This October marks the 500 year anniversary of the Protestant Reformation. Many articles have already been posted throughout this year bringing attention to the events that dramatically shaped the New Testament church as we know her today. From the shots John Wycliffe fired in the 14th Century calling for the church to reform, to Martin Luther’s nailing of the Ninety-Five Theses to the chapel door in Wittenberg, Germany on October 31, 1517, the Reformation has a rich legacy of faithful followers of Jesus who rested in one primary reality, returning to the Word of God. Through the month of October I wish to shine light on the eternal doctrines found in the Holy Word of God that truly shaped the reformers who lead in the effort to see the Church return to her original nature. There is a long historical narrative explaining the heresy found in the church in the 16th Century. There are incredible stories of faithfulness from those who sought to make Christ and His Word primary in the church. There are tragic stories of death, persecution, and abuse from within the church. And there are five central doctrines, known as the five solas of the Reformation, that shaped the church and brought her into a new era of faithfulness, and those doctrines still matter for the church today.
The Five Solas of the Reformation
1. Sola Scriptura (“scripture alone”), the Bible alone is our highest authority.
2. Sola Fide (“faith alone”), we are saved solely through faith in Christ Jesus.
3. Sola Gratia (“grace alone”), only by grace and not by our works is salvation possible.
4. Solus Christus (“through Christ alone”), Jesus alone has paid the penalty of sin.
5. Soli Deo Gloria (“to God be the glory alone”), our goal in life is to glorify God.
In reality, the call to reform, first to the believer and then to the church, still exists today. The Holy Spirit of God is alive and active using the Holy Word of God to constantly shape us into the image of the Holy Son of God. Reform is necessary because our hearts are sinful, our churches are so often misguided, and our world is searching for truth and hope. I hope that you are enthusiastic about searching the rich truths found in these eternal doctrines that shaped one of the greatest moments in history. My prayer is that we will, in unity, draw close to Christ and His Word during the month of October as we journey through the doctrines of the Reformation.
Soli Deo Gloria!
This coming Sunday, September 17th, Seminole FBC will be embracing a very important new ministry, catechism. This new journey will take the complete church (children through adults) into a 52 week comprehensive study on the basic tenets of the Christian faith as given to us by the Word of God. It matters! It eternally matters! The assimilation of biblical theology and doctrine is a discipline that the church cannot afford to get wrong or become apathetic in. So, we have this amazing journey of catechism that will unify the body of Christ and give us the building blocks that will allow our faith to flourish and our church to be grounded in truth.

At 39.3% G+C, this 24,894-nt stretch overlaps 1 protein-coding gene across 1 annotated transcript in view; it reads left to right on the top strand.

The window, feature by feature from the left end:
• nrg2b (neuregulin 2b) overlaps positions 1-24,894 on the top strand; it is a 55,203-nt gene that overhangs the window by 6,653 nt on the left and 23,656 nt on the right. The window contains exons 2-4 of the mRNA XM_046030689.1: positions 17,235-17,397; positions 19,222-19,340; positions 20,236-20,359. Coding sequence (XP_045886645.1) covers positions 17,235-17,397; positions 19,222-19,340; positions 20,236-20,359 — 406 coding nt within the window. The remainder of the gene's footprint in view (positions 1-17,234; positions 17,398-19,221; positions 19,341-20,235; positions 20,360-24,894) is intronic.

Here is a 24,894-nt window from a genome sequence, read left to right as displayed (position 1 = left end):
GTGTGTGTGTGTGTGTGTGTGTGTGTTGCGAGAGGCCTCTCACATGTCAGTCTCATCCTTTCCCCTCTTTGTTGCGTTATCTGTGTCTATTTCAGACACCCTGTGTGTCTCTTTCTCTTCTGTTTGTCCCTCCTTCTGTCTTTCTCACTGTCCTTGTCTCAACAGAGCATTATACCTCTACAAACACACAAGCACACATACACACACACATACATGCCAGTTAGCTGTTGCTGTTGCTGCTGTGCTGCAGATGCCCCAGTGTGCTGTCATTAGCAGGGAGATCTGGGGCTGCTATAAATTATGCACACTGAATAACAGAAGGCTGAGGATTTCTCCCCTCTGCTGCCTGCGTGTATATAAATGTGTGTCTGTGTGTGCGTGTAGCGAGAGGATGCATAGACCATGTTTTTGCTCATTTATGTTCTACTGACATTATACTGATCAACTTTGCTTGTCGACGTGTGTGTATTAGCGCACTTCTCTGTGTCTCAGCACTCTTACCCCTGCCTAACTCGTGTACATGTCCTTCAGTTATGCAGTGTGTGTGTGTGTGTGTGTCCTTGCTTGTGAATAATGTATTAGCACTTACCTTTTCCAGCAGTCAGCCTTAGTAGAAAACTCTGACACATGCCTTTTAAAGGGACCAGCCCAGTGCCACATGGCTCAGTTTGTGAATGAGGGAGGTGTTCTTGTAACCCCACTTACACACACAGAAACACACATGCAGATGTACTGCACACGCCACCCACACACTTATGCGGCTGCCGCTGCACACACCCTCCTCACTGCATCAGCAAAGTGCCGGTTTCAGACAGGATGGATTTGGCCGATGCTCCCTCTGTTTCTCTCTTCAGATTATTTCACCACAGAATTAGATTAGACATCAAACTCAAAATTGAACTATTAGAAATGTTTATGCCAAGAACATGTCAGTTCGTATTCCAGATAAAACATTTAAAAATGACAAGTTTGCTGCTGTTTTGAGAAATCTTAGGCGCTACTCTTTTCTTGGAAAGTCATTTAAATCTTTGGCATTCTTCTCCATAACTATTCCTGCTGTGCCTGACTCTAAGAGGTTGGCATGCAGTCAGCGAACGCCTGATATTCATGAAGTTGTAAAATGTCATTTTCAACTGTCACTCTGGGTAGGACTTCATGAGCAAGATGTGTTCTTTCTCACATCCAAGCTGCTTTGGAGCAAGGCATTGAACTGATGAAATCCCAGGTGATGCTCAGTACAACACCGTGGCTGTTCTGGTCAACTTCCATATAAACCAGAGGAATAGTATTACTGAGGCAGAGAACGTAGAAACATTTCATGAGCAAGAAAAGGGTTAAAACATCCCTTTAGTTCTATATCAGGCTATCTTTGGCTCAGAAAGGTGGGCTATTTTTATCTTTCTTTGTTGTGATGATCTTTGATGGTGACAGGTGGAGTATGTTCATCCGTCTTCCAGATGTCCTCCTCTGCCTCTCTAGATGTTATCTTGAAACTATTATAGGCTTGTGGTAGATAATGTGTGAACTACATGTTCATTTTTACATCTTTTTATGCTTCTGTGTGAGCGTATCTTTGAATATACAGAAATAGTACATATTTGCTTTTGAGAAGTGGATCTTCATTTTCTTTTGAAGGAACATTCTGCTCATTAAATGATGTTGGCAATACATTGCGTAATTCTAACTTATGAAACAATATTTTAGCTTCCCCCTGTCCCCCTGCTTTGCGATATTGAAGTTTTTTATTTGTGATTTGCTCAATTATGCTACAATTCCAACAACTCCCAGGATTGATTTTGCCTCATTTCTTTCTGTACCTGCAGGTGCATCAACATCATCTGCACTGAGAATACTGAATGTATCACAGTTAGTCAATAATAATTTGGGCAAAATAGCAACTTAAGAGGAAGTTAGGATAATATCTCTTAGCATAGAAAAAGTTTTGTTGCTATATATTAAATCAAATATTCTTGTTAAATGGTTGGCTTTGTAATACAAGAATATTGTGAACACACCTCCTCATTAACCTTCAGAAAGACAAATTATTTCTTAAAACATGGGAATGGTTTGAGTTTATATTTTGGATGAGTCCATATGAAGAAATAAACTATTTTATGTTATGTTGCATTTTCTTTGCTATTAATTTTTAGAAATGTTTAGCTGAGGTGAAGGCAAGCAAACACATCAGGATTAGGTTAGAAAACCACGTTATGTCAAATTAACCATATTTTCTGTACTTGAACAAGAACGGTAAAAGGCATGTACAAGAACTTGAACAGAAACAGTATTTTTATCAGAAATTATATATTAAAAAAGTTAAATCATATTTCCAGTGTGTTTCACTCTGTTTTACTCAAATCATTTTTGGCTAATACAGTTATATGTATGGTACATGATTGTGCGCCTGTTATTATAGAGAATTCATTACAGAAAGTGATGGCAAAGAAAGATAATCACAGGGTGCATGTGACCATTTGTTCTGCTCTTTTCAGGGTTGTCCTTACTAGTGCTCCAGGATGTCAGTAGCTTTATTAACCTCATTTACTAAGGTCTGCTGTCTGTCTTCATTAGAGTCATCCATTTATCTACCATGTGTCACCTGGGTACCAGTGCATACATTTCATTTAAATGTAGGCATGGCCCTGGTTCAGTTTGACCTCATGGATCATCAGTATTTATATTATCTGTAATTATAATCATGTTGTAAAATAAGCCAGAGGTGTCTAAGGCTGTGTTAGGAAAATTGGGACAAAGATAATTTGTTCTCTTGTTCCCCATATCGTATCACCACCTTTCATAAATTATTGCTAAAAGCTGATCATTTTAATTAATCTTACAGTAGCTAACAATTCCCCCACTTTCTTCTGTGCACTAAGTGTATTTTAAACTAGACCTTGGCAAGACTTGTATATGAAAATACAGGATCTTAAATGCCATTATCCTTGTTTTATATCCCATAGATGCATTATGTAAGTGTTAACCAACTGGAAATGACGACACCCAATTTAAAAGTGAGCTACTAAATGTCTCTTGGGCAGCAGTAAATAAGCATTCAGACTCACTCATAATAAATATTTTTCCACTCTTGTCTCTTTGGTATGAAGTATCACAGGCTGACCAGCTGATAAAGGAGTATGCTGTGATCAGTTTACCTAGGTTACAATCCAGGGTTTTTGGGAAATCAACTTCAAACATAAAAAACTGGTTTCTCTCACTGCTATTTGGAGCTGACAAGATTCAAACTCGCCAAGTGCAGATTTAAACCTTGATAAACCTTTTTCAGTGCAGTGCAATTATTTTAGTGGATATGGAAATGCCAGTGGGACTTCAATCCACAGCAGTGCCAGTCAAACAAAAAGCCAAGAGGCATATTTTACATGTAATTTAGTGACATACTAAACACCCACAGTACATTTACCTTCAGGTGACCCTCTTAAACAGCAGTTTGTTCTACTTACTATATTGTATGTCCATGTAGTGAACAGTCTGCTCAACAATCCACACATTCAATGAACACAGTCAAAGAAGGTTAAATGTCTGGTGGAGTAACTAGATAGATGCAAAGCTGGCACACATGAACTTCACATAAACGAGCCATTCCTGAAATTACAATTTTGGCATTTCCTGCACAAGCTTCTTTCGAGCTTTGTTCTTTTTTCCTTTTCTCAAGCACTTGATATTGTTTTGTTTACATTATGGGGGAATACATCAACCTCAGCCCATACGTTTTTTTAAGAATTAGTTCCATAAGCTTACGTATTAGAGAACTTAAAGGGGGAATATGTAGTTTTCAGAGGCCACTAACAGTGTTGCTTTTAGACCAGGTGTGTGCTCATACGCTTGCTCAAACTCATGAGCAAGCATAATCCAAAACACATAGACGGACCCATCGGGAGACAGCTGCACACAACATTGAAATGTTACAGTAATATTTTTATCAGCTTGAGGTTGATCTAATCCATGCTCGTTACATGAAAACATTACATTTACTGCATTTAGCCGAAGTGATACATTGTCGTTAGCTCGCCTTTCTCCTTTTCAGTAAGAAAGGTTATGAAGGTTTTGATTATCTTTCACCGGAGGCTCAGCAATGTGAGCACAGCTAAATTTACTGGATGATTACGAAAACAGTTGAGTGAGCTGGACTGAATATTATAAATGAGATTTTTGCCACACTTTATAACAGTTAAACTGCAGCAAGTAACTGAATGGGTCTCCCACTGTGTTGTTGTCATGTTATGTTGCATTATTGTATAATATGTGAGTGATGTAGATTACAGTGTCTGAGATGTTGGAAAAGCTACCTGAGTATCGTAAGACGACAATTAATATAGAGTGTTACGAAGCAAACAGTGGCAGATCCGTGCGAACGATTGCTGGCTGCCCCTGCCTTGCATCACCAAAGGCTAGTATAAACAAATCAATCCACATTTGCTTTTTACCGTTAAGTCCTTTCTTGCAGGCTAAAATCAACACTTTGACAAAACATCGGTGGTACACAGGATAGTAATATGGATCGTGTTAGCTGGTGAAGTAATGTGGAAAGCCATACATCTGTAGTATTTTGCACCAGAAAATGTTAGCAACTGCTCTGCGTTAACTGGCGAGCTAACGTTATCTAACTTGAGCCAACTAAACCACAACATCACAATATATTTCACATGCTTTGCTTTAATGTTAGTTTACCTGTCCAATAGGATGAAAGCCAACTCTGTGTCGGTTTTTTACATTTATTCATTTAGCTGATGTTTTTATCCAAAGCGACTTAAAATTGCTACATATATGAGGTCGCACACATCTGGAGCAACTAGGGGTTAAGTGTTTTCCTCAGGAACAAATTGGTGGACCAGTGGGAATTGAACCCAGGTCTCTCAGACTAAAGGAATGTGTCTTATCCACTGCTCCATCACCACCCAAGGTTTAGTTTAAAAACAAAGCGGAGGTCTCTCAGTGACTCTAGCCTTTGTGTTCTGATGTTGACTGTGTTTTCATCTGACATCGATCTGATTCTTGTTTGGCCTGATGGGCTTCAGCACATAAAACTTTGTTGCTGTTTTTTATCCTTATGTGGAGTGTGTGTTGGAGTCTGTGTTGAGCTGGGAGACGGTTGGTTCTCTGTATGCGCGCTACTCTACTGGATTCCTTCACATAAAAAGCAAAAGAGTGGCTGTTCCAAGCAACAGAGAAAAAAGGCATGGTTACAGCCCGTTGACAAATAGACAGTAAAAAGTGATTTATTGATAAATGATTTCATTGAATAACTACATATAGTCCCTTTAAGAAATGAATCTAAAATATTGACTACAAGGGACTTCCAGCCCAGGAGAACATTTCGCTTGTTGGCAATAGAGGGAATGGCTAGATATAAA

What is Catechism?
Catechism is a doctrinal manual used in the Christian church to teach Biblical truth in an orderly way. Usually this is done in the form of questions and answers. Throughout the New Testament we see the greek word katecheo (meaning to teach or instruct) which forms the english word “catechize”. Catechesis has been used to deliver Biblical doctrine since the birth of the church. Catechesis flourished between the second and sixth century in the church but would soon wane as the church fell to the indulgences of the world. However, there would be a resurgence of catechesis in the church shortly after the Protestant Reformation. The Reformers called for a return to this process of instruction in the church. The Baptist Catechism was first put forth in 1689 in Great Britain, modeled after the Westminster Shorter Catechism of 1646. Since that time many versions of catechism have been drafted but the practice of catechesis in the church has become mostly forgotten.
Why use Catechism?
There is a clear Biblical pattern of teaching doctrine by way of catechesis in scripture. To cite just a few, in Acts 2:42 we read, “They devoted themselves to the apostles teaching.” 2 Thessalonians says, “Stand firm and hold to the traditions which you were taught by us.” And in Ephesians 4: 13-14 we receive these words “attain to the unity of…the knowledge of the Son of God…so that we may no longer be children, tossed to and fro and carried about by every wind of doctrine.” When it comes to shaping the hearts of believers with Biblical doctrine and theology we can be assured that the practice of catechesis is more than just promising, it is practical and powerful.
My hope and prayer is that the journey of catechesis would prove to be fruitful for the church. We are going to have great fellowship and great unity as we embrace the powerful Word of our faith though catechism. Whether you are a new believer, a long time saint, or someone sorting through questions about Jesus, we hope that you will join us each Sunday night for Catechism. It’s going to be a blast!!
To God alone be the glory!